“I will not be modest. I am a radical feminist. From scratch, we created a movement based on the needs of women. We started with women’s rights. We gathered a time when we would be accused by politicians. Ibrahim Rugova said it was not the time to fight for women’s rights, it was the time for national rights. We did both at the same time, underground or openly… and that was radical”.
“If you said you were a feminist in the 1990s, you were automatically called a lesbian. We had conflicts [between women], but we supported each other. Women never decided for war. And women were always active in peace and conflict resolution”.
These were the words of Sevdije Ahmeti, one of the activists for women’s rights in Kosovo, a movement that started in Kosovo in the 1990s alongside the demand for freedom and independence.
A woman who never got tired, a long-time humanist and women’s and human rights activist, she became a powerful voice for the protection of women’s rights, especially for women who were raped during the war.
After being fired from her job from the National Library of Kosovo on 23 July 1989, she began working for the Council for Defense of Human Rights and Freedoms, preparing numerous reports on violations of women’s rights for Amnesty International.
This also included providing evidence to the International Criminal Tribunal for the former Yugoslavia for sexual violence and mistreatment against women in Bosnia and Croatia, when they sought refuge in Kosovo.
Sevdije Ahmeti, together with Vjosa Dobruna, founded the Center for the Protection of Women and Children in 1993., an organization which did not only help mothers and children but provided significant help also in documenting the tortures that the Serbian authorities inflicted on Albanians in general, and women and children in particular.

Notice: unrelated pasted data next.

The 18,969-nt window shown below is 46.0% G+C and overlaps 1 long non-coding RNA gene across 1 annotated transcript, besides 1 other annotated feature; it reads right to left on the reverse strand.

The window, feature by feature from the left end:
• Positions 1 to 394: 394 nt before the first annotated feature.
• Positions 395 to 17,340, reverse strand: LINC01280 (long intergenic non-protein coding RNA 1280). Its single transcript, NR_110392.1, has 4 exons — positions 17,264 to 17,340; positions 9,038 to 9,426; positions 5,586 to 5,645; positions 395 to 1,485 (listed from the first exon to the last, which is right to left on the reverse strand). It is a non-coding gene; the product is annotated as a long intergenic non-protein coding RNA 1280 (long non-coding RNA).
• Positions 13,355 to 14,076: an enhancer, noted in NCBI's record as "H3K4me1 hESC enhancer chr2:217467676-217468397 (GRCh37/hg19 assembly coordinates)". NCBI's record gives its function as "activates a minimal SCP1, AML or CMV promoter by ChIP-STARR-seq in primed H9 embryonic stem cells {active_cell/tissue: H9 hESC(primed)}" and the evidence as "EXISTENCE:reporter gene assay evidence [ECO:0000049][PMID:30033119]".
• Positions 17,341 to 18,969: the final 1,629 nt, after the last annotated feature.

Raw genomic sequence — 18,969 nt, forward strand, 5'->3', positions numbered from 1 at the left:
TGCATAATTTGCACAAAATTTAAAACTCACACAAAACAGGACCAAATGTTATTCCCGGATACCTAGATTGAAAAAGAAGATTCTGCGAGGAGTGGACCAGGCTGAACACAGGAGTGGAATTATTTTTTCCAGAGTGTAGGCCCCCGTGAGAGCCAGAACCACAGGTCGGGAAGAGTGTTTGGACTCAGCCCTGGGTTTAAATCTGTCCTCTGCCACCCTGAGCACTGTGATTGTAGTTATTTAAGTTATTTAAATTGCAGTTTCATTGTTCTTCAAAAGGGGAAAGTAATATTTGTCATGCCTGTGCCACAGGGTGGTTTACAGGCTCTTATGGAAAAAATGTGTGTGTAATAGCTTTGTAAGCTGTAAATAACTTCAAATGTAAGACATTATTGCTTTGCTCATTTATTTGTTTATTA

After the war, Sevdije Ahmeti was one of the first to initiate the issue of survivors of sexual violence in the recent war in Kosovo.
Activist Melihate Juniku shared a few words about Ms. Sevdije, stating that her immense courage, combined with her experience and the information she had, made her an exceptional woman.
Melihate also shared some stories with us about Sevdije.
“On 16 March 1998, one of the most massive women’s protests in Kosovo was organized, with around twenty thousand people joining the March for ‘Bread for the Children and Women of Drenica’. One of the leading women was Sevdije Ahmeti, along with girls and women from across Kosovo. The aim was to inform the international decision-makers that Drenica and the entire population of Kosovo were in danger and that urgent international protection was needed. This protest had a great impact and received widespread media coverage, both domestically and internationally”, she said.
Sevdije Ahmeti’s impressive work on human rights caught the attention of Colby College in Waterville, Maine, USA. In 2001, the OAK Institute for Human Rights invited her to be a fellow and lecturer.
As an activist and humanist, Sevdije Ahmeti worked tirelessly with the KWN, contributing support, solidarity, and knowledge that inspired our work. She was also a member of the Board of the KWN.
To commemorate the feminist and humanist Sevdije Ahmeti, the Kosovo Women’s Network gives, for five years now, the annual award for activist women with her name.
Sevdije Ahmeti was born in 1944 in Gjakova and passed away in 2016 in Prishtina.